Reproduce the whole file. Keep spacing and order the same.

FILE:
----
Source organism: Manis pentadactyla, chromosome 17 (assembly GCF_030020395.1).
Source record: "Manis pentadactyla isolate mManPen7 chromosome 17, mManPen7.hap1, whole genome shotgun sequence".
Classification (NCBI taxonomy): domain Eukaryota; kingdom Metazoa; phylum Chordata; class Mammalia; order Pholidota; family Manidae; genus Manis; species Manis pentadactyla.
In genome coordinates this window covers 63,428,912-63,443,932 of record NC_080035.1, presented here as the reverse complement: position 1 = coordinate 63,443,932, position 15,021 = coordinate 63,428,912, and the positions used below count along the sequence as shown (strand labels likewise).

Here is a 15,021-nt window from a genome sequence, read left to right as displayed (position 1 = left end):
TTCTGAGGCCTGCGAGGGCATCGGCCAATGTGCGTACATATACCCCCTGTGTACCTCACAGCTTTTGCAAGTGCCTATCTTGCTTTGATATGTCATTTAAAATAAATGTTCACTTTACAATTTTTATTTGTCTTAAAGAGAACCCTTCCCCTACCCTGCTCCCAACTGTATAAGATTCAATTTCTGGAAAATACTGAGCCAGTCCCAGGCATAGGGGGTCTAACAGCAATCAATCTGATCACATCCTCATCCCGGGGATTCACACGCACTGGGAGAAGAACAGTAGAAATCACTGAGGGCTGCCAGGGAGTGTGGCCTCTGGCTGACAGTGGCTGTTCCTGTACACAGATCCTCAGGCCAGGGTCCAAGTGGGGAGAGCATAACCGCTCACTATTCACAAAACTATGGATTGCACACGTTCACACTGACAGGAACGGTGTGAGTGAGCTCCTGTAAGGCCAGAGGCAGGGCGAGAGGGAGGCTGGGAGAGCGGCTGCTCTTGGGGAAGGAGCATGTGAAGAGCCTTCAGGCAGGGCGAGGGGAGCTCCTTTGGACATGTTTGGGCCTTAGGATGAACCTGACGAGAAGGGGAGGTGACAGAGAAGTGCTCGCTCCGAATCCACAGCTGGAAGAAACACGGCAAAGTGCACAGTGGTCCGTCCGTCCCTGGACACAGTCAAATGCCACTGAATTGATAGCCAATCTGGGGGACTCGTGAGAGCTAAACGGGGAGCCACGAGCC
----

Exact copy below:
Source organism: Manis pentadactyla, chromosome 17 (assembly GCF_030020395.1).
Source record: "Manis pentadactyla isolate mManPen7 chromosome 17, mManPen7.hap1, whole genome shotgun sequence".
Classification (NCBI taxonomy): domain Eukaryota; kingdom Metazoa; phylum Chordata; class Mammalia; order Pholidota; family Manidae; genus Manis; species Manis pentadactyla.
In genome coordinates this window covers 63,428,912-63,443,932 of record NC_080035.1, presented here as the reverse complement: position 1 = coordinate 63,443,932, position 15,021 = coordinate 63,428,912, and the positions used below count along the sequence as shown (strand labels likewise).

Here is a 15,021-nt window from a genome sequence, read left to right as displayed (position 1 = left end):
TTCTGAGGCCTGCGAGGGCATCGGCCAATGTGCGTACATATACCCCCTGTGTACCTCACAGCTTTTGCAAGTGCCTATCTTGCTTTGATATGTCATTTAAAATAAATGTTCACTTTACAATTTTTATTTGTCTTAAAGAGAACCCTTCCCCTACCCTGCTCCCAACTGTATAAGATTCAATTTCTGGAAAATACTGAGCCAGTCCCAGGCATAGGGGGTCTAACAGCAATCAATCTGATCACATCCTCATCCCGGGGATTCACACGCACTGGGAGAAGAACAGTAGAAATCACTGAGGGCTGCCAGGGAGTGTGGCCTCTGGCTGACAGTGGCTGTTCCTGTACACAGATCCTCAGGCCAGGGTCCAAGTGGGGAGAGCATAACCGCTCACTATTCACAAAACTATGGATTGCACACGTTCACACTGACAGGAACGGTGTGAGTGAGCTCCTGTAAGGCCAGAGGCAGGGCGAGAGGGAGGCTGGGAGAGCGGCTGCTCTTGGGGAAGGAGCATGTGAAGAGCCTTCAGGCAGGGCGAGGGGAGCTCCTTTGGACATGTTTGGGCCTTAGGATGAACCTGACGAGAAGGGGAGGTGACAGAGAAGTGCTCGCTCCGAATCCACAGCTGGAAGAAACACGGCAAAGTGCACAGTGGTCCGTCCGTCCCTGGACACAGTCAAATGCCACTGAATTGATAGCCAATCTGGGGGACTCGTGAGAGCTAAACGGGGAGCCACGAGCC